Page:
Suppose your company merges with another company. Or you want to take over a company. Different terms of employment apply in both companies, so that employees are rewarded differently for the same work. Can you align the terms of employment to eliminate this inequality?
Transfer of undertaking
If there is a transfer of undertaking in the legal meaning of the word (Article 7:662 et seq. of the Dutch Civil Code), the terms of employment are transferred at the time of the transfer (merger). In that case, the terms of employment cannot be harmonised.
Thereafter, the terms of employment can be amended within the same limits as is normally possible. However, the transfer of undertaking cannot in itself constitute grounds for a change. The difficult part of this is that the reason for wanting to align/change the terms of employment after a merger often has to do with the transfer of undertaking. After all, as a result of the transfer there are different terms of employment packages within one company.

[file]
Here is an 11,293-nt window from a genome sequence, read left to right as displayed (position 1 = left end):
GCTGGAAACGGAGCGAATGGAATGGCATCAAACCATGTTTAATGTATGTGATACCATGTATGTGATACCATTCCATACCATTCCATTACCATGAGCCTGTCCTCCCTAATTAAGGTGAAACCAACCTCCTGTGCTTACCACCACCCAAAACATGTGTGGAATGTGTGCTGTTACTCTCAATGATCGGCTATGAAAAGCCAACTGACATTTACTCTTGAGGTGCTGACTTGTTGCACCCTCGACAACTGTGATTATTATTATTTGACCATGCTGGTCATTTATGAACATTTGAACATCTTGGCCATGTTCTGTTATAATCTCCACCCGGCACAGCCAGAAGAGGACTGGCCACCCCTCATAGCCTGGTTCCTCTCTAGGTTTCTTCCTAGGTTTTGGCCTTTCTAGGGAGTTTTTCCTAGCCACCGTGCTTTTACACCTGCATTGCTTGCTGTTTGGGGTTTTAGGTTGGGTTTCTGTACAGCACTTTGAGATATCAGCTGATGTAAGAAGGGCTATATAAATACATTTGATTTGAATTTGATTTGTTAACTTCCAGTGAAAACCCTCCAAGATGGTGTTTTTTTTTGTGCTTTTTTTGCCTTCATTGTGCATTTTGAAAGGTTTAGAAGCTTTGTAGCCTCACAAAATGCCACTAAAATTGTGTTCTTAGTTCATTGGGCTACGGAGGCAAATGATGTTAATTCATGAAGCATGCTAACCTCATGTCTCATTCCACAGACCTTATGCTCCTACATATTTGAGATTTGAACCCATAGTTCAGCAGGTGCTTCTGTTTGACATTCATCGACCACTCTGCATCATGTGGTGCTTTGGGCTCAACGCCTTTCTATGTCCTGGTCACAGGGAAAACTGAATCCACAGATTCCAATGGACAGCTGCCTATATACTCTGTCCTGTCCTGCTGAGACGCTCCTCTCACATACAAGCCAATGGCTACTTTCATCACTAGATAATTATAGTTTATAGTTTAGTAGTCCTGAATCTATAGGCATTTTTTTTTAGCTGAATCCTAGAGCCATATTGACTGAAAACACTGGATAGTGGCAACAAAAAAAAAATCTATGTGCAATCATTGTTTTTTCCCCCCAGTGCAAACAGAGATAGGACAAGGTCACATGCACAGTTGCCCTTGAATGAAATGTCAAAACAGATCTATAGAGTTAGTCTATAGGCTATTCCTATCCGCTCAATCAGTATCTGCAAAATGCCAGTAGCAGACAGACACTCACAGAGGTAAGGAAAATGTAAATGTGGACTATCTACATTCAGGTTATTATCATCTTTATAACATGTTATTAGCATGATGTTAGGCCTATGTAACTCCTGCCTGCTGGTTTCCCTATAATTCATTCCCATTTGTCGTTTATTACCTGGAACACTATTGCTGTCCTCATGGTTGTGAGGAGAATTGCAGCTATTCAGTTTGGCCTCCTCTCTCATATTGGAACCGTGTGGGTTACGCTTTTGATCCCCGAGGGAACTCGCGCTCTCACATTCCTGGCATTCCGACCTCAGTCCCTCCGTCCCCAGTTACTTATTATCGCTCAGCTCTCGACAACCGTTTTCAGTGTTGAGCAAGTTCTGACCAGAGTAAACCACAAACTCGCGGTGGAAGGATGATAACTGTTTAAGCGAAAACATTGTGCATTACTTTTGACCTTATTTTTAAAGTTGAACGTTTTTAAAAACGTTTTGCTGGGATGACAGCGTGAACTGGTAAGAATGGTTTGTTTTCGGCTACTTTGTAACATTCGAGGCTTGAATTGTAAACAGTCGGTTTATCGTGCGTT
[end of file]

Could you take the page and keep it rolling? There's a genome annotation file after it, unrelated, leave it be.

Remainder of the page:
Can alignment never take place?
There are indications in the literature and lower case law that economic, technical or organisational reasons (‘ETO reasons’) could under certain circumstances provide grounds for the change. The ‘normal’ rules of unilaterally changing terms of employment would then apply.
If an unilateral amendment clause (Article 7:613 of the Dutch Civil Code) is laid down on paper, the employer must have an objectively determinable important interest and the interest of the employee must, according to standards of reasonableness and fairness, give way to the interest of the employer, a term of employment may be amended.